After nearly a year of debate over a city ordinance that would regulate hobby farming in Westbrook, city councilors sent a proposed ordinance back to the Westbrook Planning Board Monday.

The city’s Committee of the Whole, which consists of all seven city councilors, continued Monday to work through the details of the proposed ordinance to allow certain farm creatures on urban property.

The ordinance would allow hobby farming in residential zones and rural zones, but in two residential zones the hobby farming would be restricted to fowl and bees. Hobby farming is the keeping of farm-associated animals, such as chickens, swine or horses, as pets or for personal uses like collecting fresh eggs. Hobby farmers are limited to $500 a year in profit from their farm animals.

Councilor Drew Gattine felt the proposed ordinance was too restrictive at its first reading, on July 2. The current ordinance does not allow any hobby farming. Gattine further explained his concerns at Monday’s committee meeting, suggesting that hobby farming should not be a land-use issue, but a nuisance issue like a barking dog. He recommended that hobby farming be permitted under special exception in all zoning districts.

Council President Brendan Rielly added a recommendation that the need to go to the full planning board for a special exception to conduct hobby farming be struck. Instead, he suggested that neighbors be notified of a resident’s intent to hobby farm, and the case would end up at the planning board only if a neighbor expressed concern.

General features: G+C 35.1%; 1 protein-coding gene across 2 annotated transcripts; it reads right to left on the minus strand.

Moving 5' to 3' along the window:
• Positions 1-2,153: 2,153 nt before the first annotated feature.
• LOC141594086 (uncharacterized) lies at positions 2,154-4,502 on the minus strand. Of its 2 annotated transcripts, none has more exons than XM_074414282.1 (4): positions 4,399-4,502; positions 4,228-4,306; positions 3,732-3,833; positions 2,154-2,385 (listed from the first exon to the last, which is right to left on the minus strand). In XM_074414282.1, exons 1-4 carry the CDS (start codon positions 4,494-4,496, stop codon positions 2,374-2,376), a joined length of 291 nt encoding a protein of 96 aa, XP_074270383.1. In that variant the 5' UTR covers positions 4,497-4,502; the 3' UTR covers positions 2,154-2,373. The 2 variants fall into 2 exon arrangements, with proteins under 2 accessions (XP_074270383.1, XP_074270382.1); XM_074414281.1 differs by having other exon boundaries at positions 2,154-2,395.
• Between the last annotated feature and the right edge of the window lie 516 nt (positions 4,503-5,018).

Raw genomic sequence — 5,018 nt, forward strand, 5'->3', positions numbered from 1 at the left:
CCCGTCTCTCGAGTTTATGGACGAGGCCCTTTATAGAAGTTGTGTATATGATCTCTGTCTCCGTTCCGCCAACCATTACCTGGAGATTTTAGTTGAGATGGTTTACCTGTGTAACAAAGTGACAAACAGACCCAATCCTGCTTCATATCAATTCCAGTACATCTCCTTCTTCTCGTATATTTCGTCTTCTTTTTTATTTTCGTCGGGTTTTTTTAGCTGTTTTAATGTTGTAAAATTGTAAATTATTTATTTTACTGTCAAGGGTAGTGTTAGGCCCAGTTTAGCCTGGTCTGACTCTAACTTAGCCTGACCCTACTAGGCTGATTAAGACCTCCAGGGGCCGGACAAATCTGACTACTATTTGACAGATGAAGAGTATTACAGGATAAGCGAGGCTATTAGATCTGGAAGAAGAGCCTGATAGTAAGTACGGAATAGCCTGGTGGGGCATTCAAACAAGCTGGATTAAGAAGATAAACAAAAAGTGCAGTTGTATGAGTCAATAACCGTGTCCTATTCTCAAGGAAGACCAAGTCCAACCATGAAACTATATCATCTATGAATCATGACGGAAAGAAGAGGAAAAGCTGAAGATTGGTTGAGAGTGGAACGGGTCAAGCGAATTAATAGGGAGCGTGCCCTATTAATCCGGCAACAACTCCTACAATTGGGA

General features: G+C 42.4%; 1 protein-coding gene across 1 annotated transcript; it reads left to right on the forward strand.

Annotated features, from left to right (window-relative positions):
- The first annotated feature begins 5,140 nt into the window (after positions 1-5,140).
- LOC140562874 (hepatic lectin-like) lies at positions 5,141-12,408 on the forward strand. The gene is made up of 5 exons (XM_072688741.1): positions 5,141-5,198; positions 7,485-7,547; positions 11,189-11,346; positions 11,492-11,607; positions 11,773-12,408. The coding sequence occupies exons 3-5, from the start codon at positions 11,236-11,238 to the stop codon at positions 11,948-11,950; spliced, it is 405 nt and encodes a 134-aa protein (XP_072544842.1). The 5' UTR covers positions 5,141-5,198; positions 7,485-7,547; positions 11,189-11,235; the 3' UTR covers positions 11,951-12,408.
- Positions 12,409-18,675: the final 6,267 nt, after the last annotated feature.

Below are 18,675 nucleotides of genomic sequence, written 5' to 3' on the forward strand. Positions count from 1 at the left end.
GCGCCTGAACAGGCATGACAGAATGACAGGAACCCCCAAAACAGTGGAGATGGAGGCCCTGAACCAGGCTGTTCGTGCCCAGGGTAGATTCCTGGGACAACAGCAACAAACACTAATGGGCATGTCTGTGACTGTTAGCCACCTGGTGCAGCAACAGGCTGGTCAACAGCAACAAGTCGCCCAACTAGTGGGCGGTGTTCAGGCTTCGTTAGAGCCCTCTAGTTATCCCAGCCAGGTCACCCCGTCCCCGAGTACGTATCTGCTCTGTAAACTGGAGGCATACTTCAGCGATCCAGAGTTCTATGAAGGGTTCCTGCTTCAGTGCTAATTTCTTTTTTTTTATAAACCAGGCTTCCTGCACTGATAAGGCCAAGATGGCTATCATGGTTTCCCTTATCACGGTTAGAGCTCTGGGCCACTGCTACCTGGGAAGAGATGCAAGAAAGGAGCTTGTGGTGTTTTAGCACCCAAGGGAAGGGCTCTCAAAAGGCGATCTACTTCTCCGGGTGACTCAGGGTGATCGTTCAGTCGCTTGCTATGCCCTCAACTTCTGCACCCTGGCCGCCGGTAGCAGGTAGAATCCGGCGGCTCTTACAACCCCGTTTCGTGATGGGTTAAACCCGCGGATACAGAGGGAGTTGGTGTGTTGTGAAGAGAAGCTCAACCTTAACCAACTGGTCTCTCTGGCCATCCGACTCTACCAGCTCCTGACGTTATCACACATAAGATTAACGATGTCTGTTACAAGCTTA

The debate over hobby farming began last fall, when one chicken keeper and one beekeeper in Westbrook were put on notice that their operations were not permitted. The planning board came up with the ordinance presented to the council in July, which received strong support from the few residents in attendance, including Mark Leclair, the beekeeper.

The ordinance as it was presented to councilors in July included zoning ordinances that regulated where hobby farming is permitted in the city, as well as general ordinances regulating how to keep fowl and bees.

The zoning ordinance allowed special exceptions for hobby farming in Residential Growth Areas 1, 2 and 3, though restricted the practice to the keeping of fowl, poultry and bees in areas 1 and 2, and in 3 if the resident’s lot size was less than the zone’s minimum lot size. Hobby farming in rural districts is permitted without exception.

The general ordinance outlined a basic standard of practice to ensure the hobby farming would not be a nuisance to neighbors. The fowl rules, for example, include provisions for fencing in the animals, the confinement and disposal of manure and set a maximum of six birds for a 10,000-square-foot lot, or 12 for a 20,000-square-foot lot.

Councilor John O’Hara was concerned that Gattine was being too carefree by opening all areas to hobby farming of all animals, noting that there was no ordinance designed to limit the number of goats, sheep or horses someone may keep in residential areas.

“We’re not opening a Pandora’s box here, are we?” O’Hara asked Eric Dudley, the city engineer.

Gattine suggested there may be a need to craft general ordinances akin to the fowl and bee ordinances.


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